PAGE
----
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Low-Grade Gliomas






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Low-Grade Gliomas Low-Grade Gliomas Document Transcript

  • GLIOBLASTOMA MULTIFORME (GBM)ANDANAPLASTIC ASTROCYTOMA (AA)We appreciate the volunteer assistance of Jeffrey N. Bruce, MD, Assistant Professor of ClinicalNeurological Surgery and Program Director of Neuro-oncology, Columbia Medical Center, NewYork City, New York for technical review.IntroductionAny tumor that arises from the glial, or supportive, tissue of the brain is called a "glioma." Onetype of glioma is the astrocytoma. Astrocytomas are named after astrocytes, the star-shaped cellsfrom which they grow.Astrocytomas are graded to describe their degree of abnormality. The most common gradingsystem uses a scale of I to IV. On that scale, grade I tumors tend to be benign and grade IV tumorsare the most malignant. Or, tumors may be grouped by their rate of growth: low-grade (slowgrowth), mid-grade (moderate growth), and high-grade (rapid growth). Astrocytomas often containa mix of cell grades.The word "anaplastic" means malignant. An anaplastic astrocytoma is a grade III, or mid-grade,tumor.An anaplastic astrocytoma that contains dead tumor cells (necrosis) is called a glioblastomamultiforme. That is a grade IV tumor.“Glioblastoma,” “glioblastoma multiforme,” “grade IV astrocytoma,” and “GBM” are all namesfor the same tumor.IncidenceAbout 50% of the gliomas are glioblastomas. They are most common in adults ages 45-55, andaffect more men than women. Anaplastic astrocytomas occur more often in younger adults. About9% of childhood brain tumors are glioblastomas.CauseThe cause of these tumors, as well as other types of brain tumors, is unknown. Scientists haveidentified abnormalities on chromosomes 10 and 17 which may play a role in the development ofthese tumors. However, what causes those abnormalities is still uncertain.Scientists are conducting environmental, occupational, familial and genetic research to identifycommon links among patients. Detailed information about those studies can be found through a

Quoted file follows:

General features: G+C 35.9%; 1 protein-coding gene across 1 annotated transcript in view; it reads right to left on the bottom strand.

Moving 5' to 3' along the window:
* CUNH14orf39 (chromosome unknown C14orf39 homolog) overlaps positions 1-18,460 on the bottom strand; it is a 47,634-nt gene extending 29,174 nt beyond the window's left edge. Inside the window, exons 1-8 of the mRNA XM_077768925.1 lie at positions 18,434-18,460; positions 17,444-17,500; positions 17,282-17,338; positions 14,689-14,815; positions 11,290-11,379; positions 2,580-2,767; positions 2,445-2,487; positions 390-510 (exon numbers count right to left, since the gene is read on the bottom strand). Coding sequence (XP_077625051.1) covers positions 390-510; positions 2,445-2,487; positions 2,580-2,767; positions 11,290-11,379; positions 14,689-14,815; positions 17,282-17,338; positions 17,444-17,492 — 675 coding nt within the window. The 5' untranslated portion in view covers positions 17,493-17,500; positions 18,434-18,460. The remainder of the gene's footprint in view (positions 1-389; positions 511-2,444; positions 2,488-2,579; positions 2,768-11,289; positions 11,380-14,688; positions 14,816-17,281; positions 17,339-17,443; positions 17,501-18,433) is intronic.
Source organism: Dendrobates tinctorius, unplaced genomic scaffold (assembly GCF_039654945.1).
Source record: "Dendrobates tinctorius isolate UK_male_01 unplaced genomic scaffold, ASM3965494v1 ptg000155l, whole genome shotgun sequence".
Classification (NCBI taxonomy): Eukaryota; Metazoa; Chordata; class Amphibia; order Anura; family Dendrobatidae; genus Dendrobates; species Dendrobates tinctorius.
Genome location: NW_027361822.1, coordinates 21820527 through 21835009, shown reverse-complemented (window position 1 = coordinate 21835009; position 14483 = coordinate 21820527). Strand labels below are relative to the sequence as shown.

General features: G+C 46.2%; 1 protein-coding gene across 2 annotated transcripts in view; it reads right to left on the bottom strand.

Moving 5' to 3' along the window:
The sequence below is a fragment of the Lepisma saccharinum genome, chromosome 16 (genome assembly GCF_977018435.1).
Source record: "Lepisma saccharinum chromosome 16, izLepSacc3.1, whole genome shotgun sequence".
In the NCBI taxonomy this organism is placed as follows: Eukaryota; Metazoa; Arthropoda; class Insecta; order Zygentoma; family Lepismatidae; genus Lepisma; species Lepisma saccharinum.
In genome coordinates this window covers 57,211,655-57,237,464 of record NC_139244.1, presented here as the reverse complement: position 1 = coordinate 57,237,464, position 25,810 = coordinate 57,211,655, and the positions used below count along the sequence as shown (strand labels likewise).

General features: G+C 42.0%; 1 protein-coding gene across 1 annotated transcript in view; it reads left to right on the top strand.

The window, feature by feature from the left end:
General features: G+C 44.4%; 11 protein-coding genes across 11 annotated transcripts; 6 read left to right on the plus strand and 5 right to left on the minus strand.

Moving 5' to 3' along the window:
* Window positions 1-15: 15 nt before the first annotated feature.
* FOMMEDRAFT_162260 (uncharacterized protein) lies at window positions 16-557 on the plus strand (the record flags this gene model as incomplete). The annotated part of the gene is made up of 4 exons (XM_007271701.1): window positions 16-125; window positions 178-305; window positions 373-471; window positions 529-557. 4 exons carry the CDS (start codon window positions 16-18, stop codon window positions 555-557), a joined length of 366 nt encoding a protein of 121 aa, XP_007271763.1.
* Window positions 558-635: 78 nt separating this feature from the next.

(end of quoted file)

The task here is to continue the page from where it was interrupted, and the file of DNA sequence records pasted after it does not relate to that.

• medical literature search. Please call the ABTA office at 800-886-2282 if you would likeinstructions for performing such a search.SymptomsAs a brain tumor grows, it may interfere with the normal functions of the brain. Symptoms are anoutward sign of this interference.Since the skull cannot expand in response to the growth of a tumor, the first symptoms are usuallydue to increased pressure in the brain. Headaches, seizures, memory loss, and changes in behaviorare the most common symptoms. Other symptoms may also occur depending on the size andlocation of the tumor.If you would like to know more about symptoms of brain tumors, please see our book, A Primer ofBrain Tumors.DiagnosisYour doctor will begin with a neurological examination followed by an MRI and/or CT scan. Thescan will probably be done with and without a contrast dye. If you have a tumor, the scan will helpyour doctor determine the size, location, and probable type of tumor. Some physicians may alsorequest an MRS scan (magnetic resonance spectroscopy) which measures chemical and minerallevels in a tumor. Those measurements may give a suggestion as to whether a tumor is malignantor benign. However, only an examination of a sample of tumor tissue under a microscope confirmsthe exact diagnosis.TREATMENTSurgeryGenerally, the first step in the treatment of these tumors is surgery. The goals of surgery are toobtain tumor tissue for diagnosis and treatment planning; to remove as much tumor as possible;and to reduce the symptoms caused by the presence of the tumor. There are some circumstances,such as certain medical conditions or concerns about the location of the tumor, in which a biopsymay be done in place of surgery. The tissue obtained during the biopsy is then used to confirm thediagnosis.There are several specialized pieces of equipment available to the neurosurgeon. Brain mappingand functional MRIs help the neurosurgeon determine vital areas of the brain so as to avoid theseduring surgery. Stereotactic computerized equipment and image-guided techniques can be used bythe surgeon as navigational tools. Those tools help to guide the neurosurgeons access into some ofthe difficult or deep areas in the brain. Lasers may be used during surgery to vaporize tumor cells.Ultrasonic aspirators are tools which break up and suction out the tumor. High-poweredmicroscopes help the neurosurgeon to better see the tumor.Because the tentacle-like cells of an astrocytoma grow into the surrounding tissue, these tumorscannot be totally removed. Partial removal can help decrease symptoms; the tissue obtained duringthat surgery confirms the type of tumor. Radiation is then used to treat the remaining tumor.